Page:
This brings us to the fourth horseman of the apocalypse identified by Scheidel as one of the harbingers of social levelling: plague. The Covid-19 pandemic has shaken up politics and economics, and its impact is only just beginning to show itself.
Firstly, and most obviously, the pandemic felled Trump’s chance of re-election, and all that would have followed from it. Recall that at the beginning of 2020, the US economy was booming, employment was high, the stock market was on steroids and the road to re-election was clear for the incumbent.
His hubris in face of the pandemic saw the country descend into crisis. Black Lives Matter uprisings swept the US through the summer, and a brutal second wave of the virus inconveniently got underway during the final weeks of the election campaign. Trump left office with 400,000 deaths from Covid-19 as his legacy, and the biggest drop in life expectancy for average Americans in a century.
But beyond the defeat of Trump, the pandemic has exposed the weaknesses and injustices of the western neoliberal model like nothing else in the 40 years since it was ushered in by former UK Prime Minister Margaret Thatcher and former US President Ronald Reagan as a broom sweeping away the social-democratic postwar order.
Destroying market orthodoxies
The virus has turned the orthodoxies of our pro-market ruling parties on their heads, with a British Conservative chancellor paying the wages of millions of workers from state credit, thousands of homeless people being taken off the streets and placed in hotels and free marketers forced to declare poverty their new worst enemy after years of saying it was the fault of the poor, in U-turn after embarrassing U-turn.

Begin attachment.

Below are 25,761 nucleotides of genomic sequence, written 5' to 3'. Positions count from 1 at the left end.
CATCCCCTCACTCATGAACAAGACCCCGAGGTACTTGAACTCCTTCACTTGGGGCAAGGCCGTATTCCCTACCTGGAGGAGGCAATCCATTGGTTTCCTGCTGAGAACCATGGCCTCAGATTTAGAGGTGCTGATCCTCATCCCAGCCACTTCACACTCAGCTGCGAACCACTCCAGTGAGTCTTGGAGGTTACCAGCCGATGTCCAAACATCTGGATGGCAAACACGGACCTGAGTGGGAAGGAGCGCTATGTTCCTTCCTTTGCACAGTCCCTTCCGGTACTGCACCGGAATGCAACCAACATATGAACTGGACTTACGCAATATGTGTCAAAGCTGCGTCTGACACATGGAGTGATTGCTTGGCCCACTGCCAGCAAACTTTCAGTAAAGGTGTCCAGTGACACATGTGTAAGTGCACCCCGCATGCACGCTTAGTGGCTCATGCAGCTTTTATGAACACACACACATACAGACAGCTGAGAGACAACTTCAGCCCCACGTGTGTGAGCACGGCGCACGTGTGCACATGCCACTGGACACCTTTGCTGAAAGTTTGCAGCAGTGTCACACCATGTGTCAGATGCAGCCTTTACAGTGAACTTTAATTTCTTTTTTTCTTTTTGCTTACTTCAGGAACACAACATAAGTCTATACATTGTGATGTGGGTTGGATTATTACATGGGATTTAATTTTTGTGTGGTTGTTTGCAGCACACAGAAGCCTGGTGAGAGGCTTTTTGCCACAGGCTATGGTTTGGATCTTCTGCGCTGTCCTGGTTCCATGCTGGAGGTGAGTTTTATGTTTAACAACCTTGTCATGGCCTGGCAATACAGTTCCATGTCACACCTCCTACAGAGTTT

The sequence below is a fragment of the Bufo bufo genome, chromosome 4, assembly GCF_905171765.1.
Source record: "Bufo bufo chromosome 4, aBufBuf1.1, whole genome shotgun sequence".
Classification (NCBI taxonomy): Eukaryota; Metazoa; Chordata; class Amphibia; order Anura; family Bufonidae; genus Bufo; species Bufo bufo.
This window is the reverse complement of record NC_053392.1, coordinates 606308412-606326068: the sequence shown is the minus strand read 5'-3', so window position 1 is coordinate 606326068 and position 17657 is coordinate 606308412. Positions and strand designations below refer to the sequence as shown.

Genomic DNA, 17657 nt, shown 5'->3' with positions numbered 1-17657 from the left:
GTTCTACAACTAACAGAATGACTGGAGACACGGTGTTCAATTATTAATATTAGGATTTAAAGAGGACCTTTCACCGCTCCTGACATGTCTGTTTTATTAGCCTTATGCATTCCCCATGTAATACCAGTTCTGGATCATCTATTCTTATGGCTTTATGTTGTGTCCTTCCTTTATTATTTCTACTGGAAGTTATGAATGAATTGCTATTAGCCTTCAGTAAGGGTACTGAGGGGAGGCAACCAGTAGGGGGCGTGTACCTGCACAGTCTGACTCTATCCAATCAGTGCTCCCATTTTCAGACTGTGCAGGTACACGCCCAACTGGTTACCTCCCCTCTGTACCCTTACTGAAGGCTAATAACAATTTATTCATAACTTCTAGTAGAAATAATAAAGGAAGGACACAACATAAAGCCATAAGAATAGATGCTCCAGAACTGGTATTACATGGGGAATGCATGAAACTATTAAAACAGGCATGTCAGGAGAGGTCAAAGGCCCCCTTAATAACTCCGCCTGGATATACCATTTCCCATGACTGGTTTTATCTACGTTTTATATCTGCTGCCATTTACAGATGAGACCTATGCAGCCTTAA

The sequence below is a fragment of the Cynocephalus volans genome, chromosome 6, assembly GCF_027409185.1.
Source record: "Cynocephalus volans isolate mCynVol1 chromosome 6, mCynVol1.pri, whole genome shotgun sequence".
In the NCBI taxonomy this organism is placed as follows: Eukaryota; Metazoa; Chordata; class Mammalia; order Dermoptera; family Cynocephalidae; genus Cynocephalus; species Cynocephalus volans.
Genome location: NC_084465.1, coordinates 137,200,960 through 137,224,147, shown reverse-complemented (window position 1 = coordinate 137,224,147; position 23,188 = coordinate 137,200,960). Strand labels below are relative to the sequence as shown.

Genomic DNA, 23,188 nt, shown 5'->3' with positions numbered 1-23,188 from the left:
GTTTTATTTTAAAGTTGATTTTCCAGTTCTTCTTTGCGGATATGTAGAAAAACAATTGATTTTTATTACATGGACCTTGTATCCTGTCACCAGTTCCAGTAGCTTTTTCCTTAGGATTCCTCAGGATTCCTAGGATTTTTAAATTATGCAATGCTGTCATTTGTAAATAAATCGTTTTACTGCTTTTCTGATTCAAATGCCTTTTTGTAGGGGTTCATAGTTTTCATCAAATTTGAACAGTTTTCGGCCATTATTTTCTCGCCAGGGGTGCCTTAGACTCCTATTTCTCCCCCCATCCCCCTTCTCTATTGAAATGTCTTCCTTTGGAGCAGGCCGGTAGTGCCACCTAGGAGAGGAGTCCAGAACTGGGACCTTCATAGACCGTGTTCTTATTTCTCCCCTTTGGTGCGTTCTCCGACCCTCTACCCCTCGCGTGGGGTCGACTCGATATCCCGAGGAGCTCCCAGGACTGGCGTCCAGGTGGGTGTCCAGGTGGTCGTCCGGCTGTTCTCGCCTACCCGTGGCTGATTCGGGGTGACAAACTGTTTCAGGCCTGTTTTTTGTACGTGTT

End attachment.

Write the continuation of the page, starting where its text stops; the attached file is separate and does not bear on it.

It is too early to say whether the pandemic, which is now at its peak and very far from being over, will act as the catalyst of change that war and revolution were in the last century. We can say that the virus has finally shattered the myth of scarcity of resources in modern post-industrial society, with the state asset purchases that were used to save the banks in 2008 now being deployed on a scale never before seen to save the livelihoods of millions and to bail out businesses large and small. The magic money tree is here to stay, and a universal income is surely coming.
Further, the pandemic has exposed the fundamental failings of a public health system based on private profit as incapable of dealing with a health emergency at its source by suppressing the virus (in Asia and Africa, a more collectivist approach to public health, less encumbered by myths of exceptionalist “freedom”, was better equipped to galvanise society to bring the virus under control).
As Felipe Araujo wrote in Foreign Policy: “Places we tend to hear about only when there’s a natural disaster or some kind of political unrest – Mozambique, Senegal, Rwanda, Malaysia, Vietnam – have been giving other nations a masterclass on how to act during a global pandemic. The lesson: communitarian societies have the social capital and mutual support to allow curfews, self-isolation, quarantining and social distancing to work, even among the poorest.”
With Covid-19 vaccines now being deployed, there is an understandable yearning to go back to the dysfunctional normal of 2019, or 2016 – but this is a pipe dream. Black swans, climate chaos, upheavals and revolutions could be the new normal for a while yet. After the Biden honeymoon fades, the struggle for a social order that prizes equality and public health instead of private riches will likely ride in on the backs of Schiedel’s horsemen.
Joe Gill has lived and worked as a journalist in London, Oman, Venezuela and the US, for newspapers including Financial Times, Morning Star and Middle East Eye. His Masters was in Politics of the World Economy at the London School of Economics. Twitter @gill_joe
Featured image: A return to normalcy, REUTERS